July 01, 2010

Great minds

Reason's Jacob Sullum:

In their dissenting opinions, Justices John Paul Stevens and Stephen Breyer (joined by Ruth Bader Ginsburg and Sonia Sotomayor) worry that overturning gun control laws undermines democracy. If “the people” want to ban handguns, they say, “the people” should be allowed to implement that desire through their elected representatives.

What if the people want to ban books that offend them, establish an official church, or authorize police to conduct warrantless searches at will? Those options are also foreclosed by constitutional provisions that apply to the states by way of the 14th Amendment. The crucial difference between a pure democracy and a constitutional democracy like ours is that sometimes the majority does not decide.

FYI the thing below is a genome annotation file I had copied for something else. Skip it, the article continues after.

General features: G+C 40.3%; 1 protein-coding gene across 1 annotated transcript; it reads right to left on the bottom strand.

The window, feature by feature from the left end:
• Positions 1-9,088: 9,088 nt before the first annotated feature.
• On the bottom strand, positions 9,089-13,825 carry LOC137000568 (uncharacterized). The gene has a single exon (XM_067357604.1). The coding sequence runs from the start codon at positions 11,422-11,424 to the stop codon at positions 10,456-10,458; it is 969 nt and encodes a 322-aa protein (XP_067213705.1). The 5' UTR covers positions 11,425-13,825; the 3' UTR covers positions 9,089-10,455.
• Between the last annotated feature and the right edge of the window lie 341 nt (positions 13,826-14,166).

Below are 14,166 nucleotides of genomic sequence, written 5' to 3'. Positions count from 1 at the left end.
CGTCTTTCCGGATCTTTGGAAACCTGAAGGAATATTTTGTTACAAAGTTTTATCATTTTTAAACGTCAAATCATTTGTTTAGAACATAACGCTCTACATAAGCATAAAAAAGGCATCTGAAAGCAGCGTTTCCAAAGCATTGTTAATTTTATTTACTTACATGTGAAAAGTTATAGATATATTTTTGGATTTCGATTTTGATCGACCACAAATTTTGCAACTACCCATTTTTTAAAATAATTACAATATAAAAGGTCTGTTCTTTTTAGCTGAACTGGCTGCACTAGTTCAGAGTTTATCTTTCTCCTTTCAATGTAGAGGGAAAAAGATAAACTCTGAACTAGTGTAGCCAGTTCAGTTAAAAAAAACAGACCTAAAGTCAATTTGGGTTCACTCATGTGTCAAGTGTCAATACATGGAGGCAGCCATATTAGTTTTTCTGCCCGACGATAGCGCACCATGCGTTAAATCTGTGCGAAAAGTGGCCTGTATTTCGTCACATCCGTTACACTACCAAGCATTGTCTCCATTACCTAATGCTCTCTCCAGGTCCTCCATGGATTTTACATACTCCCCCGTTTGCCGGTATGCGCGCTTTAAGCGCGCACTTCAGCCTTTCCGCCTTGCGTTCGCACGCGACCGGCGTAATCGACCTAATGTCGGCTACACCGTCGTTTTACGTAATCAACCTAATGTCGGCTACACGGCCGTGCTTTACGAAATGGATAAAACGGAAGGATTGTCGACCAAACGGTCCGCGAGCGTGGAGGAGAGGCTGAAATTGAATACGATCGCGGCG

Hube, yesterday:

I'm curious -- where in the Constitution is there the "right to be free from handgun violence"? Would the Inquirer ever opine something like "While the Supreme Court's conservative majority remains fixated on expanding the right of freedom of speech, millions of other Americans should be more worried about preserving their right to be free from racial and other hurtful epithets"?
Posted by Hube at July 1, 2010 10:52 AM | TrackBack

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